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OldGuns.net Secure Order Forms Working again:
 
You can use our secure order forms again to place your credit card orders over a secure server.  These were down for an unacceptably long time while our new server hosts got their act together.  We know a lot of you liked the convenience of ordering that way and we are REALLY happy to have them working again for you.


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Book Review- Johnson Rifles & Machine Guns by Bruce Canfield:

(This review is by Rick Slater, "Rick the Librarian" to those of you who visit the excellent forum pages at www.M1903.com and the Culver Shooting Pages (www.jouster.com).  We appreciate Rick's comments and commend Bruce on yet another great contribution to arms collecting literature.

Bruce Canfield's new book on the Johnson rifle is another winner (Johnson Rifles and Machine Guns: The Story of Melvin Maynard Johnson, Jr. and His Guns) I wasn't sure I would find this book interesting because I always thought the Johnson rifle was just a footnote to the M1 Garand.  However, I would put this in the same category as Billy Pyle's fine book, The Gas Trap Garand-- to understand the development of the M1, you have to understand the background - and includes the Johnson rifle.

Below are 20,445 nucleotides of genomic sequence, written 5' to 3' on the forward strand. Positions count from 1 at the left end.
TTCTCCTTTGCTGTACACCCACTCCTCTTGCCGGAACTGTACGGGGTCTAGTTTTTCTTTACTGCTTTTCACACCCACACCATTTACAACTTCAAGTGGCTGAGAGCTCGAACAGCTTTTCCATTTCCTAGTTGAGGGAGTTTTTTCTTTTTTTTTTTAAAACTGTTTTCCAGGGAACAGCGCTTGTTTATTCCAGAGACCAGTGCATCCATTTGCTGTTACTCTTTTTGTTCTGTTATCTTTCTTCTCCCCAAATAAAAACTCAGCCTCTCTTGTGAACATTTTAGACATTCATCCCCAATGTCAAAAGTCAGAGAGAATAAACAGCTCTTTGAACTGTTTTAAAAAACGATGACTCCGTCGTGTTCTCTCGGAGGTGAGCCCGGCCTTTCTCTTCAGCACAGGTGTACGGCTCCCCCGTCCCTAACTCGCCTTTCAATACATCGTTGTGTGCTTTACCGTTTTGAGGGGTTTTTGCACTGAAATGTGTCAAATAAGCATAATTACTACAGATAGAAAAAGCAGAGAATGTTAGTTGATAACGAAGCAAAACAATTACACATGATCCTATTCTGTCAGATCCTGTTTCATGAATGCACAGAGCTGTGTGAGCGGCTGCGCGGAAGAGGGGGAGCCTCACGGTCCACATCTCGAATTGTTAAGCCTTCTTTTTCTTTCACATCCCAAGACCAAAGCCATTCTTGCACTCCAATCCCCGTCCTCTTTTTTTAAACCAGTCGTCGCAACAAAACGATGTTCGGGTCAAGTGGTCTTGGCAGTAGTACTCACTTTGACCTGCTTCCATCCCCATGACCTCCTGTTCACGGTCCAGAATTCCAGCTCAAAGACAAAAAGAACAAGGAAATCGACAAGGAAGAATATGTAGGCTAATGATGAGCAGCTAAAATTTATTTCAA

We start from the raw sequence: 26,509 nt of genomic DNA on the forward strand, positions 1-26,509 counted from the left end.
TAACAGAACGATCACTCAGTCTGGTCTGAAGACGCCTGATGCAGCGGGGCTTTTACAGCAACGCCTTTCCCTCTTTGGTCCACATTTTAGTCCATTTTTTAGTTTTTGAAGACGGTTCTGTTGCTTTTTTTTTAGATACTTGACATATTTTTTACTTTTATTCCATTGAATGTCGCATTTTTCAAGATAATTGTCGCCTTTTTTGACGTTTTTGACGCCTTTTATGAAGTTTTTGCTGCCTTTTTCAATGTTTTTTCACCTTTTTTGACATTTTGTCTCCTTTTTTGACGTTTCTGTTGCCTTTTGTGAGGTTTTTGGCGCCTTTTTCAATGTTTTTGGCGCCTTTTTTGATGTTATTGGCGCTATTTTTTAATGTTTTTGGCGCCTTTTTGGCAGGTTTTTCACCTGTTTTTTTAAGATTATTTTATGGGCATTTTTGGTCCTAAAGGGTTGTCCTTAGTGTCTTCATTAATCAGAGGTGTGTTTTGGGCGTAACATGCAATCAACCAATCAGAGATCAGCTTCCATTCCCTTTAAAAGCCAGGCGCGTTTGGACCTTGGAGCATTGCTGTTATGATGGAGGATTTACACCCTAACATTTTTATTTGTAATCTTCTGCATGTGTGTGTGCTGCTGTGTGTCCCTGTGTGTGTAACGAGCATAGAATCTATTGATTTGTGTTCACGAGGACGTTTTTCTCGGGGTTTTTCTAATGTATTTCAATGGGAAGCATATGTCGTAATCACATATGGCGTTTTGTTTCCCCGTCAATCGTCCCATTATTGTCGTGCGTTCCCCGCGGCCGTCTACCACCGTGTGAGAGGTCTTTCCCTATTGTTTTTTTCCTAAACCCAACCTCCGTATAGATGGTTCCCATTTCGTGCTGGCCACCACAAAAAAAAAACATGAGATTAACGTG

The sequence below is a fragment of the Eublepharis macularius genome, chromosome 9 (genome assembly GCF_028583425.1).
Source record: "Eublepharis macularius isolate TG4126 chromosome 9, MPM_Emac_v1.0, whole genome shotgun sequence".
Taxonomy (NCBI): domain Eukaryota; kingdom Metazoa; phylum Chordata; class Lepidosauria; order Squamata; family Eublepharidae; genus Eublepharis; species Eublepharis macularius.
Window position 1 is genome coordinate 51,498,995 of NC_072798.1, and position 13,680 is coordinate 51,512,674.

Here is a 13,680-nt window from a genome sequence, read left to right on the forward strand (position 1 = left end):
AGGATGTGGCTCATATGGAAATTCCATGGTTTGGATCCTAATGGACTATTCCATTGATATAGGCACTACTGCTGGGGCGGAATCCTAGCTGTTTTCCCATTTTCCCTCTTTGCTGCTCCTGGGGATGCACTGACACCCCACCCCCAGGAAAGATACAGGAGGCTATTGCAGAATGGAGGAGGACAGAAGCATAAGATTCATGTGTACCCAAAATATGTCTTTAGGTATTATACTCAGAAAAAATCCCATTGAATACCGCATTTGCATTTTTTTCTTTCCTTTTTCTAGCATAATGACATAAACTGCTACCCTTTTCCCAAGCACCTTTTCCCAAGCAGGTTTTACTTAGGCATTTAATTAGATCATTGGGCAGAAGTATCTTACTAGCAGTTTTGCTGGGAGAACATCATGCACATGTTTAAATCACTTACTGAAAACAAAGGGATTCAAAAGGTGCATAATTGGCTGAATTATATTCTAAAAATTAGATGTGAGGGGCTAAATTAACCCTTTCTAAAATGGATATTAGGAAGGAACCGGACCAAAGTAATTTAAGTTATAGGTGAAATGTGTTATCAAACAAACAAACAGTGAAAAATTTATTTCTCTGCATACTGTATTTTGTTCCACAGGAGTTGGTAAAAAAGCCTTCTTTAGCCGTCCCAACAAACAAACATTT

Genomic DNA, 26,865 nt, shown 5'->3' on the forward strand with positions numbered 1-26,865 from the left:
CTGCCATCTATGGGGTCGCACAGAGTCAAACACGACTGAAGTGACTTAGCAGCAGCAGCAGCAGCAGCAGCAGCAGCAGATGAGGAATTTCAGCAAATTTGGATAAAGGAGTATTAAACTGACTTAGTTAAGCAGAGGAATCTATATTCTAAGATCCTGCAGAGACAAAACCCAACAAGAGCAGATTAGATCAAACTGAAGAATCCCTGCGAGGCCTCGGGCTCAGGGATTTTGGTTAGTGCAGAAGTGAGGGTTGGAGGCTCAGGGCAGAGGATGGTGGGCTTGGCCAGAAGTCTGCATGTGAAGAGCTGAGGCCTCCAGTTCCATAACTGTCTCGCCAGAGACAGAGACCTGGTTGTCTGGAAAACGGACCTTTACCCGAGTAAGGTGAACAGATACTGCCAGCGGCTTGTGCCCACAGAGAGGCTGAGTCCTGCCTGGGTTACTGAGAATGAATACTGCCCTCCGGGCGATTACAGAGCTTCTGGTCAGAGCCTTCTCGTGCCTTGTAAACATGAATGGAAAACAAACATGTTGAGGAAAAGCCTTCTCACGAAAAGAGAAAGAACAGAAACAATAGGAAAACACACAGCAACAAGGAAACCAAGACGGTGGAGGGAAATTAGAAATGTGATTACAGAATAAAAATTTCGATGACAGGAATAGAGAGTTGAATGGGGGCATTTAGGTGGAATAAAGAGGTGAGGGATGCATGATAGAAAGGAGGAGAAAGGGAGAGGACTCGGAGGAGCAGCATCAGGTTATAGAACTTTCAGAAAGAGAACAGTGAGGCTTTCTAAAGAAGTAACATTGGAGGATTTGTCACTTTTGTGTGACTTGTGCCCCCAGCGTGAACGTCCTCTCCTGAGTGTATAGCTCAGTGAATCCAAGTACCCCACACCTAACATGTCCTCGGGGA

Before I go into detail, one of my pet peeves about many firearms books is that they are often long on detail and short on "soul".  For example, most are good at explaining even minor differences in great detail ("...the 1947 Thumblicker was replaced by the 1947A1 Thumblicker, which had two screws holding the rear sight on the rifle instead of one; the two screws holding the sight to the rifle are 7/64" in diameter instead of 1/8"..." ad nauseum) I pore through many firearms books and find little on what the average soldier thought of the rifle - how it worked and some good stories about the rifle in action.  I am prejudiced in this regard, because history to me as always meant "people" and "events", not just detail.

Using the above definition, I really feel that Bruce wrote the Johnson book to my liking.  What he really did was to write a biography of Melvin Johnson and his rifle, not a technical report.  He branched off into the writing of history, not just a narrow story of the rifle.  I enjoyed reading as much about Mr. Johnson's life as I did about the firearms he invented.  Mr. Johnson was a very talented man and it's too bad that his genius couldn't have been channeled more.